Juvenile Dilated Cardiomyopathy
Juvenile Dilated Cardiomyopathy is a rare, fatal condition caused by an autosomal recessive gene. It affects young dogs, who succumb to heart failure before reaching adulthood. As a simple recessive gene, it had been difficult to identify and was particularly heartbreaking as seemingly healthy puppies would suddenly die, often shortly after joining their adopted families. Since a recessive gene is responsible, that means if at least one parent is homozygous dominant (that is, it does not carry a copy of the cardio version of the gene), its offspring can not contract the disease.
In 2007 a genetic linkage test became available which appears promising. This is not a test which confirms if a dog has, or does not have the disease; nor will it definitively predict the disease, as even if a dog is a JDC carrier this does not guarantee its offspring will suffer the disease. It only links certain strains of DNA as carriers of JDC. This is significant in that these strains can now largely be deselected for in the breeding process, as has been successful with GM1 Storage Disease (see above). The test is not yet complete for every bloodline, and why the identified strains are implicated is still unknown, and so in essence the cause of the condition remains a mystery to be solved.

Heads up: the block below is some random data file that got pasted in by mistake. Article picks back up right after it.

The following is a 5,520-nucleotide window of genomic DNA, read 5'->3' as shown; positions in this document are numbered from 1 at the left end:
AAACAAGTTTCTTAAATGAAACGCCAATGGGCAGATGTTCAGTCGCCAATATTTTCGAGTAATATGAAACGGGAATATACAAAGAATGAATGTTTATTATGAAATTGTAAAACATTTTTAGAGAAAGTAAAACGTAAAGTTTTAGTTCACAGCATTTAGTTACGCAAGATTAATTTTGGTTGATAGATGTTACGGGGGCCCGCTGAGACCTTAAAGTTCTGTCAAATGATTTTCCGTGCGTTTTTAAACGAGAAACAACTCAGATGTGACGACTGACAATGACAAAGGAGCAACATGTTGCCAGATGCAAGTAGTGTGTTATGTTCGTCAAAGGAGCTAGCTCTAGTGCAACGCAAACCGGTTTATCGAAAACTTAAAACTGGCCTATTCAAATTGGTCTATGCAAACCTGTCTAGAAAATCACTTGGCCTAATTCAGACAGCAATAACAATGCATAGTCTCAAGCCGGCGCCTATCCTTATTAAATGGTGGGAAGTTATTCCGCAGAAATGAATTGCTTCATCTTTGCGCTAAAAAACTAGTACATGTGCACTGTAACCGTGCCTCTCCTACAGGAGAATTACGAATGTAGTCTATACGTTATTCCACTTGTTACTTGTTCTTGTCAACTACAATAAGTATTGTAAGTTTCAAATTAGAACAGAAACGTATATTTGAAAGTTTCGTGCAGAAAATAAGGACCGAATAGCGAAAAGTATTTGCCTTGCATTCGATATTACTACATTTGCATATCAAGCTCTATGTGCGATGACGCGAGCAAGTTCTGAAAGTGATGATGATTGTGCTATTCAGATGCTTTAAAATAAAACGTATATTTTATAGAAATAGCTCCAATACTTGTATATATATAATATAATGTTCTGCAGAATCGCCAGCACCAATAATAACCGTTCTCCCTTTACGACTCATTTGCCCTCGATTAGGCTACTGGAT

The Newfoundland is a breed of large dog. Newfoundlands can be black, brown, gray, or black and white. They were originally bred and used as a working dog for fishermen in the Dominion of Newfoundland, now part of Canada. They are known for their giant size, tremendous strength, calm dispositions, and loyalty. Newfoundland dogs excel at water rescue/lifesaving due to their muscular build, thick double coat, webbed feet, and innate swimming abilities.
Newfoundlands (‘Newfs’, ‘Newfies’) have webbed feet and a water-resistant coat. Males weigh 60–70 kg (130–150 lb), and females 45–55 kg (100–120 lb), placing them in the “Giant” weight range. Some Newfoundland dogs have been known to weigh over 90 kg (200 lb). The largest Newfoundland on record weighed 120 kg (260 lbs) and measured over 6 feet from nose to tail, ranking it among the biggest Molossers. They may grow up to 22–28 inches tall at the shoulder.
The American Kennel Club (AKC) standard colors of the Newfoundland dogs are: black, brown, gray, and landseer (white dog with black markings) Other colors are not rare, and not recommended due to breeding double recessive genes; The Kennel Club (KC) permits only black, brown, and landseer; the Canadian Kennel Club (CKC) permits are only black and landseer. Contrary to popular belief The Landseer is named after the artist Sir Edwin Henry Landseer, who featured them in many of his paintings. AKC, CKC, and KC all treat Landseer as part of the breed. Fédération Cynologique Internationale (FCI) consider the ECT Landseer to be a separate breed; as do the AKC, and the CKC. It is a taller, more narrow white dog with black markings not bred with a Newfoundland.